Because again, I could argue for the opposite. I think business coaching can be very saturated and it’s like a red ocean. You’re going to have to go out there and find a lot of big sharks, especially when you go into Facebook ads. So it’s not like I’m saying you shouldn’t do it either if you absolutely love it, but, like, don’t make your decision because you think something will be easier. The grass is never greener.

Alright, question three. So this coach submitted, “I’m working through a few things and I’m hoping for some coaching here. Background, I got my coaching certification in 2007 and was unable to really get my coaching business off the ground. I had literally six clients in three years and then I left coaching, hated my insurance job, and left all careers to raise my two boys. Flash forward nine years, I re-launched my coaching business almost a year and a half ago and it has been more successful.

I average four to five clients a week, but I am not getting the referrals I feel like I need or should be getting. I know bad coaching words, but try not to be a coach here for a second. When I think of why I’m not getting referrals, only a few things come to mind. There were a few clients who just stopped calling, which can mean that I’m really not good at this, or that I sell individual packages and perhaps people aren’t getting enough coaching for lasting results. I honestly have no idea and I honestly feel that 90% of my clients are happy and achieve success, any ideas? Most of my clients attained have been through Google ads, which I do not mind spending money on if I get referrals and it grows. Help.”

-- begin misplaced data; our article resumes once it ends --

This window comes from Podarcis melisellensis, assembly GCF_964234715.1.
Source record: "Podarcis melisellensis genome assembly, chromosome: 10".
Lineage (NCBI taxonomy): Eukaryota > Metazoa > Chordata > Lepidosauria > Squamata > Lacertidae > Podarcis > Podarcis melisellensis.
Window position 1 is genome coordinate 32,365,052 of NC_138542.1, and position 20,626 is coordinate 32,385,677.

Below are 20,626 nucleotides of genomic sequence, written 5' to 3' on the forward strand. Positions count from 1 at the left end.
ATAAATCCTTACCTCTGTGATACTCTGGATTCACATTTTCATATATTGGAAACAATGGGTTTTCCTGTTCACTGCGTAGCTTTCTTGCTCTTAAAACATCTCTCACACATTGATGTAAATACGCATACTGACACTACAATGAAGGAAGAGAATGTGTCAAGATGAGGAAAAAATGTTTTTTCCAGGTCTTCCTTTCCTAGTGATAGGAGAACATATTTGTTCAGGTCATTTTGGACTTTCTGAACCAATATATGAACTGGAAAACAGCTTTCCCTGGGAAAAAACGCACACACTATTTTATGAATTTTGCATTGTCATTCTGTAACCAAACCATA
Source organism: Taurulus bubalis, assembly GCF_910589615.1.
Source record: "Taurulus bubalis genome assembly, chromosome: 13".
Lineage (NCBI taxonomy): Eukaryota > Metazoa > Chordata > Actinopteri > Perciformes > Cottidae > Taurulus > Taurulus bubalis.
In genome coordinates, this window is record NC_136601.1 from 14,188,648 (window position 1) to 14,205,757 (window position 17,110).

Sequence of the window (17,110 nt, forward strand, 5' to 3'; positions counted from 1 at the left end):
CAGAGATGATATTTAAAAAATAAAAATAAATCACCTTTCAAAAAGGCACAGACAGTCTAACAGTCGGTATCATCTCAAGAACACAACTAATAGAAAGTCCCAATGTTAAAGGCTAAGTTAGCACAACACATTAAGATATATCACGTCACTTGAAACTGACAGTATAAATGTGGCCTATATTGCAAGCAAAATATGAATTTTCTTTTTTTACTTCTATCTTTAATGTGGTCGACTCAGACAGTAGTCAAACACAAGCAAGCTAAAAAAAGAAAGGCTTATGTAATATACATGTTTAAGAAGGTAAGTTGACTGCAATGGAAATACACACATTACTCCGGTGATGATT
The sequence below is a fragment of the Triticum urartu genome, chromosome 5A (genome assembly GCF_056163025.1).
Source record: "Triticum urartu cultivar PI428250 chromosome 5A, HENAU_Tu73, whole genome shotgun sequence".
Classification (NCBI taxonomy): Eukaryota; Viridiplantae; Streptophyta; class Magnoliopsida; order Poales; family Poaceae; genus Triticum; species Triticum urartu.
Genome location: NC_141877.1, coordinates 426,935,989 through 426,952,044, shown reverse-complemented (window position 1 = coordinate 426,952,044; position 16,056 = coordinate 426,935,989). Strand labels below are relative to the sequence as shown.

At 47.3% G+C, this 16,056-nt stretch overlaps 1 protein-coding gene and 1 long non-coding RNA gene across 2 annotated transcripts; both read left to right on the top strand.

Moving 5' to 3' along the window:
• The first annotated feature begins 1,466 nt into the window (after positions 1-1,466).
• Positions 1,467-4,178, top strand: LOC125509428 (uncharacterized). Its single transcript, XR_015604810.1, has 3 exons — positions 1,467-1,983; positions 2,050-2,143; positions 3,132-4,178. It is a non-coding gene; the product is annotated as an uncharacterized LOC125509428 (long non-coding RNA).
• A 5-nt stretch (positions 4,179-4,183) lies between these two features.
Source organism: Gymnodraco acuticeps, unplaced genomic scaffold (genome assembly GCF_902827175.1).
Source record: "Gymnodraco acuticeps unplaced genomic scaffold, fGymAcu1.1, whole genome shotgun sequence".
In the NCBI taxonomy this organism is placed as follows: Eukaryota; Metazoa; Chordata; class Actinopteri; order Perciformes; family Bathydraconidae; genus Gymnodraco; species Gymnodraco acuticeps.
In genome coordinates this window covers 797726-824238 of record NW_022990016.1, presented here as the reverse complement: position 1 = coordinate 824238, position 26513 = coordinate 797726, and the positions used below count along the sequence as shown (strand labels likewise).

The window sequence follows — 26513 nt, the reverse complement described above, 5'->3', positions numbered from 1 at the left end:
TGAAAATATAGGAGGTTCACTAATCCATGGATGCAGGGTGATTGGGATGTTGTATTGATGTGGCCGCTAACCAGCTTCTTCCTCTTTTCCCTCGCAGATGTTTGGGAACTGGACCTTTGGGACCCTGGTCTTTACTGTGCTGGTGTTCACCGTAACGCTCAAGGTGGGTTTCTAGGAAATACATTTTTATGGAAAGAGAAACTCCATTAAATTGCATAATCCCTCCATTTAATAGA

So, here is my coaching on this. And this is interesting, and I included this question for a good reason. When you submit to ask a coach, you might be – we call this the yarn. You might be having the yarn, which means you have a lot of stuff going on. There are 100 ways I could literally coach on this. There are so many things to coach on in this paragraph.

But one of the things that I do and I’ve taught my 2K coaches to do is coach on the heart of things and really give you one specific thing to move forward on, or maybe two in the event that it’s super helpful. And one of the things I like to do is I tell you – not everyone follows this, but I tell them to answer the questions themselves first because then I get to really see what’s happening in their mind.

And I really love when you answer the question and then we go with your answer, like we believe your answer, because it helps build self-trust and it helps you build this idea that you do always know what the problem is. Like I don’t ever think that, when we guess what we think the problem is, I don’t ever think we’re wrong, ever. There’s always something there.